What’s the Best Way to Tax Consumers? VAT vs. Sales vs. GRT

Anthony Galli
5 min readSep 29, 2023

A value-added tax is a tax on each step of the supply chain.

For example, if America had a 20% VAT then if you bought iron ore for $60 then how much would you have paid in VAT?


And then if you turned your iron ore into a bicycle and sold it to a bicycle shop for $120 then how much would you have collected in VAT?


Once you send your $20 to the government you’d then get back the $10 you paid in VAT so that in the end the final consumer would pay the full 20% VAT ($40) since they don’t get reimbursed.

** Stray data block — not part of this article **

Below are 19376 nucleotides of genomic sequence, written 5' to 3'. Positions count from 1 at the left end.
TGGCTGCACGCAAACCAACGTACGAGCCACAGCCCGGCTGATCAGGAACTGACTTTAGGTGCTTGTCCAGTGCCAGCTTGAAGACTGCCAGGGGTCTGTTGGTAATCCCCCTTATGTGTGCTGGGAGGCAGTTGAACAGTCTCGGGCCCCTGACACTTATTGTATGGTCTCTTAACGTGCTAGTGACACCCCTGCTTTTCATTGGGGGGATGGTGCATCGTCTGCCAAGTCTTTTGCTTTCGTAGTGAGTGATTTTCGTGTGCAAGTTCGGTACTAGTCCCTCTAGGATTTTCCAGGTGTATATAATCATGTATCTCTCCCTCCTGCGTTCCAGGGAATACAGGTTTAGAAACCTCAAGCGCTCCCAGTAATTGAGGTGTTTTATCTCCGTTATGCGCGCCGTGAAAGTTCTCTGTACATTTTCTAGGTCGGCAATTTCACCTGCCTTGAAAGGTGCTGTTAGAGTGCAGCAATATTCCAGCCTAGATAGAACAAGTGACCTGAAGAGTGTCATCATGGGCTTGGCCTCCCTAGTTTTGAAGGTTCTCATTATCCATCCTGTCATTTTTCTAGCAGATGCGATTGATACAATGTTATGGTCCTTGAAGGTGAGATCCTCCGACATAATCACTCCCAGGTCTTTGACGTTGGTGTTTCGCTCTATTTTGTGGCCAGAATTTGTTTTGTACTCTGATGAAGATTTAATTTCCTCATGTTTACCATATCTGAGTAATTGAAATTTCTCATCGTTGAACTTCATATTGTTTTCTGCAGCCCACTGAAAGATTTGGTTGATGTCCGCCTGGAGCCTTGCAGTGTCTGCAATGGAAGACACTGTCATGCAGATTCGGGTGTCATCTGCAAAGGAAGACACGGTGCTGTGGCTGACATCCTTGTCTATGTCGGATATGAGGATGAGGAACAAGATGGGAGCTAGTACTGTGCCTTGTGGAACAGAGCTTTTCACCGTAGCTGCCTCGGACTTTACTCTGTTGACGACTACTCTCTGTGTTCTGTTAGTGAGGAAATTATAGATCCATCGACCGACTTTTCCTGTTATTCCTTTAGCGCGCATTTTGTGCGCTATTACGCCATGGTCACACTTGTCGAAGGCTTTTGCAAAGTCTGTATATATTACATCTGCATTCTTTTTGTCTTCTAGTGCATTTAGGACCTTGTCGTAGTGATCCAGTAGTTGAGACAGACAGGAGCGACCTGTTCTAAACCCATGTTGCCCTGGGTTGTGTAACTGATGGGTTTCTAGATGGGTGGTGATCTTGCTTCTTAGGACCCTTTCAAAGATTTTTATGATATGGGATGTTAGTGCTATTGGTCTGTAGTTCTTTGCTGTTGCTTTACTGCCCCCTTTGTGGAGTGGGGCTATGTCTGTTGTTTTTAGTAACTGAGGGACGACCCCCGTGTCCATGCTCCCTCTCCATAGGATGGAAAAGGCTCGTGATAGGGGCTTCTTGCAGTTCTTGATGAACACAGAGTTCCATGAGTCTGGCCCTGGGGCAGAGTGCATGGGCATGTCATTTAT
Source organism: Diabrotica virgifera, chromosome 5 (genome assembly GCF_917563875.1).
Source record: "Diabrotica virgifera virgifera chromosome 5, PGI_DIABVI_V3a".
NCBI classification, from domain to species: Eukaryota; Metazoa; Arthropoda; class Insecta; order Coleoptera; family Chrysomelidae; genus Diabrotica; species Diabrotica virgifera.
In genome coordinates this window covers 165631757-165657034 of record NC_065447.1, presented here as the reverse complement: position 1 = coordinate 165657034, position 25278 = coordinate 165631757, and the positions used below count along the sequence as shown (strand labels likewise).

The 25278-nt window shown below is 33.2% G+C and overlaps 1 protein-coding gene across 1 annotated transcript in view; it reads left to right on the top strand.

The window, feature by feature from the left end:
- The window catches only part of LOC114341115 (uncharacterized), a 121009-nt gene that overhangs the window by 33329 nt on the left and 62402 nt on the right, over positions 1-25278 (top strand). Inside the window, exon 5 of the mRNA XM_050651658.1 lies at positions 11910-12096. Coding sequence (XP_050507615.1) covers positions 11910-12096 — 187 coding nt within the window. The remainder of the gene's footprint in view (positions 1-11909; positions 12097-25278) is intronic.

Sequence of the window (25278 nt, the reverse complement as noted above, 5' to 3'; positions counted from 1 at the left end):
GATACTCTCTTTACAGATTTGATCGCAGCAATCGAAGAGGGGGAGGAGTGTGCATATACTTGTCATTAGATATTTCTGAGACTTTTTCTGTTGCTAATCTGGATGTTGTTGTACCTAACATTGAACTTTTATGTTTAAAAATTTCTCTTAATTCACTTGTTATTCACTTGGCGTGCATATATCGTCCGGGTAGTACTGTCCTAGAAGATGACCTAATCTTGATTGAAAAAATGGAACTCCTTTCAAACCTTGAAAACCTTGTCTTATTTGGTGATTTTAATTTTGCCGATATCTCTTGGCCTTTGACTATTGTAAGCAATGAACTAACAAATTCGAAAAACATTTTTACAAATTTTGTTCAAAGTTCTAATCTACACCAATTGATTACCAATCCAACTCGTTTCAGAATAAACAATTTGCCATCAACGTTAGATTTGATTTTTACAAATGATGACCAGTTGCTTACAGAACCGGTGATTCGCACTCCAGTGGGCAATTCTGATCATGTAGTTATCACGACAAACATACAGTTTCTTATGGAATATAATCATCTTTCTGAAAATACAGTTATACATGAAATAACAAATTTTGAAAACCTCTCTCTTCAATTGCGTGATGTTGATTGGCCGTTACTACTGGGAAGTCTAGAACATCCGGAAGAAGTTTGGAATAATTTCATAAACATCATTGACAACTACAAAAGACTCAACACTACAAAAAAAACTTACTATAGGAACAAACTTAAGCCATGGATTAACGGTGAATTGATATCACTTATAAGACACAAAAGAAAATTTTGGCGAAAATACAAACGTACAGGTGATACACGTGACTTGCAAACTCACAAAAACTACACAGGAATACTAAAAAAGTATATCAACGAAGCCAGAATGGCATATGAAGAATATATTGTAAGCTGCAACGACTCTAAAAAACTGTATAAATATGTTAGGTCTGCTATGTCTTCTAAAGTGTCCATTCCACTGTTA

I simplified the concept as best I could, but even still the VAT is quite complex, especially when you consider that some countries only reimburse part of it on some goods on some steps of the supply chain.

The value-added tax’s complexity is one of the reasons why I prefer a sales tax.

A sales tax just taxes the last step directly!

With a sales tax, only businesses that sell directly to customers are required to collect it, which amounts to an average of 33 hours of paperwork whereas with VAT virtually every business is required to not only collect the tax, but then ask the government for reimbursement, which then amounts to an average of 68 hours of paperwork.

I also prefer a sales tax because it tends to be lower where estimates put the average sales tax at 6.5% and VAT at 21%.

Sales taxes tend to be lower because it’s more transparent since customers see it on their receipts whereas the VAT…